“Artful Conversations: Thomas Roach” by Catherine Kirsch
Lauren Sinner November 29, 2017
At first blush, Thomas Roach, appears to be a man of contradictions. He was raised on the plains and lives by the sea; he studied the solid earth and is devoted to the divine; he loves theatre and works in textiles; and is a solitary person committed to community. These contradictions make him an interesting man and a thoughtful, introspective artist.
Roach was raised in Calgary, Alberta, Canada, where the prairie meets the Canadian Rocky Mountains, by parents whose connection to the Anglican Episcopal Church was foundational to life and the daily rhythm of the family. His mother believed his future was in the sciences and guided attention in that direction, leading him to pursue a degree in geology.
One summer during graduate school, Roach took a job field mapping at the Arctic Circle. It was there he realized studying the earth was compelling but he was not destined to be a researcher, nor did he feel at home in the geology world. While Roach felt defeated, he also felt liberated from this expectation and could now come back to the arts that had always fed his soul.
Unintentionally it would seem, his mother influenced the artistic aspect of his life as well. Roach described a home beautifully appointed with suburban 1970s Scandinavian furniture and art prints reflecting his mother’s aesthetic. The family was immersed in the arts—they went to art galleries, the theatre, and enjoyed CBC productions of Gilbert and Sullivan on television. However, she never acknowledged this aspect of herself or encouraged her children to pursue the arts as a vocation.
As a child, Roach was drawn to cloth and learned to make puppets as a Cub Scout with his mother’s old sewing machine. He enjoyed the hand of the cloth; its versatility and flexibility. He was self-conscious about his drawing skills and found cloth more forgiving of mistakes often suggesting its own thing. His interest in both the theater and textile arts as a means of self-expression, began in earnest during adolescence. He learned to paint on silk and to create sets and banners for church plays.
This sustained him through college and graduate school as it also created a built-in community. He came out during this time and found a home in a queer theatre company and exhibited for the first time in a Gay and Lesbian community art show. Recently, Roach said, “Arts provide both shelter and encouragement of self expression (and even a certain amount of disruption).”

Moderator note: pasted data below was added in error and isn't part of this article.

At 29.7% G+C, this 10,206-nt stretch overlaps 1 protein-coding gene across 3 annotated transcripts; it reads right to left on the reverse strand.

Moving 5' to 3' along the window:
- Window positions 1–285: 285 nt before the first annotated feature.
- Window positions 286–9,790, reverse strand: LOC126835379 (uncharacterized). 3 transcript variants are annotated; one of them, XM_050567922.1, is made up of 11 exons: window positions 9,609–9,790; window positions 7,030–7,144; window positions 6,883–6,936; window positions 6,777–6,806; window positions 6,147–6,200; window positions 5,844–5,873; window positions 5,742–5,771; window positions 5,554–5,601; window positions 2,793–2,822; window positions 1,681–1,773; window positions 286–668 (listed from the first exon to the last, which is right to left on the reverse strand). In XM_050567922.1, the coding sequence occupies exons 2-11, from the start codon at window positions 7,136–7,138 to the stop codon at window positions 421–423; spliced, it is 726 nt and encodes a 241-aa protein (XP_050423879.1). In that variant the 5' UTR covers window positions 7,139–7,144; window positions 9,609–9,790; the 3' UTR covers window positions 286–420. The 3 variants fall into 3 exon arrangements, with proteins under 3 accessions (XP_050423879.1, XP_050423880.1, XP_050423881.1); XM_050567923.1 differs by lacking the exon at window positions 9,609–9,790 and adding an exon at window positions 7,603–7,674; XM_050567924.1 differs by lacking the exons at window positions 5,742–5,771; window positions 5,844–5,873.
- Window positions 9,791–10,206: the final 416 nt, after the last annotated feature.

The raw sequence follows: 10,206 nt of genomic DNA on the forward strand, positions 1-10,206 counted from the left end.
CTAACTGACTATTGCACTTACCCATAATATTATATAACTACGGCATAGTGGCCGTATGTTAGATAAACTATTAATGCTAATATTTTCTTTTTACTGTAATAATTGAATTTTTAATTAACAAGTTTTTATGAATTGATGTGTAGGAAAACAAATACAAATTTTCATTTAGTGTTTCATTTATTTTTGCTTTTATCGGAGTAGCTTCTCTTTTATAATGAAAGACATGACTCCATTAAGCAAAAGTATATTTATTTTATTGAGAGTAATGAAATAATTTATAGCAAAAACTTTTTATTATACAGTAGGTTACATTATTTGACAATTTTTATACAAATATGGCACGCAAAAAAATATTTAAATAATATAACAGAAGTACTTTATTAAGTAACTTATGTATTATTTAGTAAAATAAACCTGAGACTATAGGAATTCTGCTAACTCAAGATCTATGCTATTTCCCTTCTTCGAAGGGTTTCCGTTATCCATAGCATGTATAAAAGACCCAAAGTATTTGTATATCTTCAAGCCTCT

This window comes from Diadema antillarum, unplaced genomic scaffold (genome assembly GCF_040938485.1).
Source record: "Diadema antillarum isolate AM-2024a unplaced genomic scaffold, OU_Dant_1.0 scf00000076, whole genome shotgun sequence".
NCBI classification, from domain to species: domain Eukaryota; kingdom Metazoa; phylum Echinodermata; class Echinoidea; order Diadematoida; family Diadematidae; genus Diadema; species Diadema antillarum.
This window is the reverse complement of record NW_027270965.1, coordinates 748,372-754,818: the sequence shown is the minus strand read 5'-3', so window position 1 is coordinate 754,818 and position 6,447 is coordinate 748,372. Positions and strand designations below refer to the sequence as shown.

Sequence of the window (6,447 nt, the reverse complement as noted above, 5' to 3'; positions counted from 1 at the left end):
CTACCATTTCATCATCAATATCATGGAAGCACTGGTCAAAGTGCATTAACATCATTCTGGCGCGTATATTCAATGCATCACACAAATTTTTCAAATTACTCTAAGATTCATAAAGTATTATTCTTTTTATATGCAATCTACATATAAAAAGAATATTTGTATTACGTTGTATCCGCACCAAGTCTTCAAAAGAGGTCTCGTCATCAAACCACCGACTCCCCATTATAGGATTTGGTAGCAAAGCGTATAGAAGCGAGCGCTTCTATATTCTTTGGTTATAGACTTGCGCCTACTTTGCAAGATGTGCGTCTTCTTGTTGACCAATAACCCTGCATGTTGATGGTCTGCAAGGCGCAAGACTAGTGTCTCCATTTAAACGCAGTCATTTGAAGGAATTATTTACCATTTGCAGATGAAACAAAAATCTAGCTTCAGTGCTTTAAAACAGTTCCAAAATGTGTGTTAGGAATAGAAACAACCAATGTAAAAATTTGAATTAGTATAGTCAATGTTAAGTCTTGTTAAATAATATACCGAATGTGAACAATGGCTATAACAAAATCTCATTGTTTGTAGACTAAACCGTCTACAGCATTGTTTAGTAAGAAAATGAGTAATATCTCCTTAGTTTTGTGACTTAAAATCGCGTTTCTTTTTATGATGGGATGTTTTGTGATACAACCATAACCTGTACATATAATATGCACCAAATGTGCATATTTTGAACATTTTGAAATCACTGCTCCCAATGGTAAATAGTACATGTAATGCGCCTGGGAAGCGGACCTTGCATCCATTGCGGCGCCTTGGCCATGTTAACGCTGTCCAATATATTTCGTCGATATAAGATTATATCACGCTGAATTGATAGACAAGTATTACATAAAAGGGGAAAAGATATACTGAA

After completing his graduate work in geophysics at Queen’s University, Roach was employed by the Grand Theatre, a city-owned theater company in Kingston, Ontario where he worked as an administrator until moving to Vancouver, British Columbia. There he reconnected to cloth at the Christ Church Anglican Cathedral where the Church has a long-held inclusive and textile tradition. In 1997, Roach was commissioned to create a set of blue advent vestments. The success of this project led him to follow his heart and, in 2000, he earned a textile arts diploma and graduated with distinction from Capliano University in North Vancouver, British Columbia.
Roach remains connected to geology as it reflects the divine in nature and the wonder of creation. He is particularly interested in the Celtic notion of thin spaces. As the Celtic saying goes, “Heaven and Earth are only three feet apart, but in the thin spaces that distance is shorter.” For Roach this is a moment where the veil separating the physical world and the divine is lifted “and suddenly the light shifts.” In his work, he conveys this using cotton organdy and silk organza to capture that shift and the sense of there being something more.
He demonstrates his commitment to God and to textiles though his community work. Roach is a skilled community leader who has shepherded several community projects meant to enhance the Cathedral space. One such project was a 2016 proposal to create 230 10” x 10” textile panels on cradled board wherein the connection between meditative prayer and hand stitching was featured. Roach invited community members to write a favorite prayer in their own hand. These were translated as silk screens, printed on plain silk, and embellished with hand stitch. Then the prayer pieces were mounted within each of the completed panels—“hidden from sight, but known to God.”
Currently, Roach is working on two series simultaneously. One involves shibori and the other explores the use of breakdown printing with natural dyes and Bojagi-inspired piecing. In accordance with his commitment to community service, he is also the new area representative for British Columbia and the Yukon for SDA.
Thomas Roach has stitched together seemingly unrelated life experiences to create an integrated life in the Church and in the textile world. His art reflects this journey and connects him to many parishioners who have found, in themselves, a connection to God through textiles.